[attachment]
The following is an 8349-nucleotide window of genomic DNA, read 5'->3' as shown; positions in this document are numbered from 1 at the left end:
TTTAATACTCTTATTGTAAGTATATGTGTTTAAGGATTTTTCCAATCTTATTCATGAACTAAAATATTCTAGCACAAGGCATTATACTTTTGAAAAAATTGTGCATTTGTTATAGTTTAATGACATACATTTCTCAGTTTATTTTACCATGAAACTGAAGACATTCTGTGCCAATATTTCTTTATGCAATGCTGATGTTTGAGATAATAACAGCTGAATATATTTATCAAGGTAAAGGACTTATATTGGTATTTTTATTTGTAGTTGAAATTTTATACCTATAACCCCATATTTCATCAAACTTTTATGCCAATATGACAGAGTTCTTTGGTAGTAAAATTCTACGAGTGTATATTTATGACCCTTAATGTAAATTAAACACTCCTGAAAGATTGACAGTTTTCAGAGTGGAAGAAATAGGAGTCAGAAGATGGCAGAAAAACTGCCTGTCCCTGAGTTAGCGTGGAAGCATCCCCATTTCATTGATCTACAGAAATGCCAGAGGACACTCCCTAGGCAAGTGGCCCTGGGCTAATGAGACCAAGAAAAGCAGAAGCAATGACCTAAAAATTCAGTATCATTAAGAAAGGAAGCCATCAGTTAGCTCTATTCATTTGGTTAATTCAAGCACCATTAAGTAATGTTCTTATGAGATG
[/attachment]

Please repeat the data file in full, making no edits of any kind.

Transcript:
The following is an 8349-nucleotide window of genomic DNA, read 5'->3' as shown; positions in this document are numbered from 1 at the left end:
TTTAATACTCTTATTGTAAGTATATGTGTTTAAGGATTTTTCCAATCTTATTCATGAACTAAAATATTCTAGCACAAGGCATTATACTTTTGAAAAAATTGTGCATTTGTTATAGTTTAATGACATACATTTCTCAGTTTATTTTACCATGAAACTGAAGACATTCTGTGCCAATATTTCTTTATGCAATGCTGATGTTTGAGATAATAACAGCTGAATATATTTATCAAGGTAAAGGACTTATATTGGTATTTTTATTTGTAGTTGAAATTTTATACCTATAACCCCATATTTCATCAAACTTTTATGCCAATATGACAGAGTTCTTTGGTAGTAAAATTCTACGAGTGTATATTTATGACCCTTAATGTAAATTAAACACTCCTGAAAGATTGACAGTTTTCAGAGTGGAAGAAATAGGAGTCAGAAGATGGCAGAAAAACTGCCTGTCCCTGAGTTAGCGTGGAAGCATCCCCATTTCATTGATCTACAGAAATGCCAGAGGACACTCCCTAGGCAAGTGGCCCTGGGCTAATGAGACCAAGAAAAGCAGAAGCAATGACCTAAAAATTCAGTATCATTAAGAAAGGAAGCCATCAGTTAGCTCTATTCATTTGGTTAATTCAAGCACCATTAAGTAATGTTCTTATGAGATG